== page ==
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Writing Prompt

Your left eye can see the worst in everyone, your right eye can see the best in everyone.


[WP] Your left eye can see the worst in everyone. Your right eye can see the best in everyone. from WritingPrompts

My Entry

            David tapped the tiny machines that covered his eyes. Neither lens was working which meant he was flying blind, literally. Slowing down his flying car as much as was possible without falling to his death, he struggled to get his Vision to turn on again.
            “Gladys, take over driving would you, my Vision isn’t working,” David said aloud. He could barely make out the tiny screens that projected the world around him on to his retinas, but David couldn’t risk taking the eye pieces off. Even on a fast traveling sky speedway, he’d see someone and be lost to the visions.
            “David, you know my autopilot functions aren’t properly calibrated for the skyway. You will have to remove your personal inventions and take the car off the skyway if we are to proceed.” A melodic yet flat sounding voice said over the speakers of the car.
            No matter what he did, he couldn’t get Gladys to call his “personal inventions” Vision. It’s true that he had built the flat cylinders that rest on his eyes himself. People thought he was wearing two monocles until they noticed the tiny red light at the center of each. Vision, as he call it, allowed him to safely see the world without envisioning both horrors and miracles. They allowed him to see the world as it really is, not what might have been or might be. Calling them personal inventions was like telling Edison that the light bulb was a cute little firebug.
            Growling in frustration, he took off the Vision slowly. He hadn’t taken them off for months, adjusting to sunlight would be difficult. “Gladys, can you place a filter on the window that will help me adjust to the light?”
            “Already done, David.”
            “Great,” he said as he lifted the Vision lenses up to his forehead. Keeping his eyelids closed, he could see the light filter through, colored red by his skin. Involuntarily, he smiled. Seeing the world without his Vision was obviously better, but seeing people was not.
            Opening one eye, his right one, the good one, he grabbed the steering wheel and tried to get off the skyway. But he was on the wrong side and would need to look left, which mean opening his bad eye.
            “Gladys, I don’t care if your autopilot isn’t calibrated, if I see someone, try to get us off the skyway in one piece.”
            “I don’t know what you want me to do but…”
            “Just try Gladys, maybe hack into a nearby car and see if you can copy their autopilot functions.”
            “Alright David, but that almost never works.”
            Turning to the left, David opened his left eye as little as possible. And immediately, despite the speed everyone was traveling at, made eye contact with a young woman who was flipping him off, “Gladys take over now.”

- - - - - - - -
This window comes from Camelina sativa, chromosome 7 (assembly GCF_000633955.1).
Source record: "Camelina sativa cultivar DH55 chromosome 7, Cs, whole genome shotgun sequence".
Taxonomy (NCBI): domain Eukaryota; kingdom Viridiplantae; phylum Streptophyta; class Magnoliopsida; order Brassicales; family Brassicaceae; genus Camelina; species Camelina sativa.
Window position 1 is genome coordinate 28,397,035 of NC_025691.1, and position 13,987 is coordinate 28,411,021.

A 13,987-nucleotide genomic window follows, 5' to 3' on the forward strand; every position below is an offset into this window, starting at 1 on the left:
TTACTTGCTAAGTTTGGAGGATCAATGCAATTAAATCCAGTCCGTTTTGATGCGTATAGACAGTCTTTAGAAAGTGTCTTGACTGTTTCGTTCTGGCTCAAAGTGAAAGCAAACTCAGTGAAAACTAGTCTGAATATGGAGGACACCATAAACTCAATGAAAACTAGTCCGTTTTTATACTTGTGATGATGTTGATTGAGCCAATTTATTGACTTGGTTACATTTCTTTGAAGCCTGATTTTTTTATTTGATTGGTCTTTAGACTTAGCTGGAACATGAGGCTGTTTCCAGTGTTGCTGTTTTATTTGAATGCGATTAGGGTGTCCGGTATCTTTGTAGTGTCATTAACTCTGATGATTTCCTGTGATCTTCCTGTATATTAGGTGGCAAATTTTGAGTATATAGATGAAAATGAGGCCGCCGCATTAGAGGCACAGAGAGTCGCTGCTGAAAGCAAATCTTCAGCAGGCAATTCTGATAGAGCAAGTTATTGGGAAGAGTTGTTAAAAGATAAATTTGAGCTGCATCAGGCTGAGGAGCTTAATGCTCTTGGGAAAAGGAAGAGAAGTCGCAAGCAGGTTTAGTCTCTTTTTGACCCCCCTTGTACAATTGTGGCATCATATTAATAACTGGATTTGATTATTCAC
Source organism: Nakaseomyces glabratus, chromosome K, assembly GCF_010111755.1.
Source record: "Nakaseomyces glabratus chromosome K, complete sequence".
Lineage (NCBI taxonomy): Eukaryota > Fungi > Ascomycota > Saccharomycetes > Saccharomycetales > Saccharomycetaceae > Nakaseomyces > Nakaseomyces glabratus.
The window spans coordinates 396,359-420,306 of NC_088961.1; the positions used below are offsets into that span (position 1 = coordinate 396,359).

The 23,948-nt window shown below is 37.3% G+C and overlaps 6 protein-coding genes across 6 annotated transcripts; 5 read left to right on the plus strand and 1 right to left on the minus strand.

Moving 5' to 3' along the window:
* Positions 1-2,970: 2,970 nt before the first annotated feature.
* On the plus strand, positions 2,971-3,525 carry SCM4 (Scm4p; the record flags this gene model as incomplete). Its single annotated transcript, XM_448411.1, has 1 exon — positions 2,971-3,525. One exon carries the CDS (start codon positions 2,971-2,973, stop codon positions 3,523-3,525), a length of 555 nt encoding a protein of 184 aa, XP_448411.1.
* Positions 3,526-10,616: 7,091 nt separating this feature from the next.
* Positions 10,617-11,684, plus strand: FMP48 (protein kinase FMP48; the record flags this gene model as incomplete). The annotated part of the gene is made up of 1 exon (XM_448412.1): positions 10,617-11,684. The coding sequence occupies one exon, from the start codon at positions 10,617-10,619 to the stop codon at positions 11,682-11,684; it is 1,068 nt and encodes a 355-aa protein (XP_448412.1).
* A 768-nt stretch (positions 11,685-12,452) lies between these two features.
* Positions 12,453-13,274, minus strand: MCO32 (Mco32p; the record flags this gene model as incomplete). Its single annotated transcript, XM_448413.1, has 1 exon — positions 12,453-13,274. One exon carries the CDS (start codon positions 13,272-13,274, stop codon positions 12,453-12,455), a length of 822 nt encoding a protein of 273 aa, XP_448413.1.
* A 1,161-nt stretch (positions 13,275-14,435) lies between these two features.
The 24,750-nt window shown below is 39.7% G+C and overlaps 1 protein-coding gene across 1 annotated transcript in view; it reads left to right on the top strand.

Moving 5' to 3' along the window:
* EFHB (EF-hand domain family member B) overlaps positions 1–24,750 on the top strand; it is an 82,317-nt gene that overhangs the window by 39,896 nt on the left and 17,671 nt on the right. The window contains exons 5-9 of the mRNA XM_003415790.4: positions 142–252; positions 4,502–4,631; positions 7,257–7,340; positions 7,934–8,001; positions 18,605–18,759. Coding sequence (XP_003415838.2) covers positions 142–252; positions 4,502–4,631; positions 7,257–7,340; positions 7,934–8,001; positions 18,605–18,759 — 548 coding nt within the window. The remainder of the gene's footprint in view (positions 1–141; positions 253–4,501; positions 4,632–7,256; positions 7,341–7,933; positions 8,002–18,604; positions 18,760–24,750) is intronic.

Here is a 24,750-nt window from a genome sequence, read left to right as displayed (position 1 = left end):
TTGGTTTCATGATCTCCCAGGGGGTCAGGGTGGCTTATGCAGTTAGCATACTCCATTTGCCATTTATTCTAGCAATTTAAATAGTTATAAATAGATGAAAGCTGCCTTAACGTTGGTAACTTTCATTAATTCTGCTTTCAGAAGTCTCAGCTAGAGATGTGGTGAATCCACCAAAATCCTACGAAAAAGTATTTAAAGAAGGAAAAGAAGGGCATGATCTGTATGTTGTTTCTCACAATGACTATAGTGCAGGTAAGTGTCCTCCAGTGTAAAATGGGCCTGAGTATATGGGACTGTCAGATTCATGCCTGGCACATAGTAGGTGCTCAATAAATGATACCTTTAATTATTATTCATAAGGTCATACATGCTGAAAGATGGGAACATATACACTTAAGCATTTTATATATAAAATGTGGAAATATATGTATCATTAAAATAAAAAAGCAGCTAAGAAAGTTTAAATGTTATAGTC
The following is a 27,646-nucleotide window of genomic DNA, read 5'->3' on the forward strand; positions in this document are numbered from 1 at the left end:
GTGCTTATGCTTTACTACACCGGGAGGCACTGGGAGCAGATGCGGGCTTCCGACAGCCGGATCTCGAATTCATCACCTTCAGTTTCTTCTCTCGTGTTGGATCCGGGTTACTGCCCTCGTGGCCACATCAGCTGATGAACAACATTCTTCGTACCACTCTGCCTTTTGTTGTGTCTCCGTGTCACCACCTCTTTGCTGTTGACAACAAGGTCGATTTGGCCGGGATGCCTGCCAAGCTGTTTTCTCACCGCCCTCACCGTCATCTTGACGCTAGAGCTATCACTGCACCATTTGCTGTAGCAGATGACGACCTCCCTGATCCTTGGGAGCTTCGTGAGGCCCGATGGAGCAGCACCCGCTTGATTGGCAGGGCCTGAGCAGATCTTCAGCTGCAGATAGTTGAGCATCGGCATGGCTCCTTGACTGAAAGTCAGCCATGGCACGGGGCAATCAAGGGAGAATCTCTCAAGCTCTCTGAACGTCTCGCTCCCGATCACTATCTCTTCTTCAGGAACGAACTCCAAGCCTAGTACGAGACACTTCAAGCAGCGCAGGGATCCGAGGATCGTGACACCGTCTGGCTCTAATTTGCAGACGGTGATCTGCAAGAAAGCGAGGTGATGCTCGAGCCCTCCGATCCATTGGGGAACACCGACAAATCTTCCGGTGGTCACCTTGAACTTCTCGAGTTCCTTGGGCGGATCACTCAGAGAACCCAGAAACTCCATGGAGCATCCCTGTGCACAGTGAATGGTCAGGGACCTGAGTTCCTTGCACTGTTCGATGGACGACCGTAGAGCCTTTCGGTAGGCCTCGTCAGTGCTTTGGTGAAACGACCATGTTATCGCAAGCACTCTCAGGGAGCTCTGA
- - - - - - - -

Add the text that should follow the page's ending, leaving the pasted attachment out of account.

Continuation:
Desperately, David tried to look at the woman with his right eye so both horror and miracles could mix, but, just like always, he wasn’t faster than the horrors. The woman bullying her siblings, girls at school, and random women in public. The woman was yelling and screaming at her kids and husband.
            “Ahhh,” David said, holding his hands to his eyes. He felt a shift of momentum as his car stopped flying forward and started falling down.
            “David, we are plummeting towards the city below due to an autopilot malfunction. You must take control,” Gladys said.
            “I know Gladys,” David said, “I can’t stop them—”
            The woman stood over a body holding a gun, the barrel smoking. She was attacking other girls, cutting up their bodies to fit into designer dresses that couldn’t fit her anymore.
            “David, we have t-minus 17.64 seconds before we hit the tallest buildings beneath us. There is a 100% chance of being fatally wounded.”
            “Yes Gladys,” David said, opening his good eye, “I know.” Shaking his head, he took a few deep breaths and flipped the lens from his Vision down back over his bad eye. Lifting on the controls in front of him, they started to slow down until they were hovering in the air. Looking out the window, David could see the garden that lined the top of an apartment complex with green.
            “That was very close,” David said. As he started to look away, he caught sight of a little boy, who was jumping and pointing at his car.
            “Oh no, Gladys, it’s happening—” David tried to say, before his visions became to powerful.
            The boy grew up and passed school with top marks. At university, he volunteers with disabled children, planting rooftop gardens for apartment buildings, and singing to the elderly. He graduates with a triple major in philosophy, biology, and literature, all in less time it takes others to graduate normally. He becomes doctor and saves thousands by curing all cancer. He becomes a politician that eventually unites the world and takes the human race to the stars.
            “Oh, goodness,” David said, shaking his head again, “If half of the good stuff I see about people was true, we’d live in a very different world.”
            “David, the police have surrounded your vehicle. They are trying to enter my program routines to guide your ship to a safe place.”
            Carefully, David looked up just enough to see the flashing red and blue lights, then he flipped his Vision lens over his good eye and started tapping them. After a few seconds, the lenses kicked back on, allowing him to see the officer hovering next to his window.
            “Oh, so now you stupid things work,” David said, opening his window, “Hello, office. What can I help you with?”

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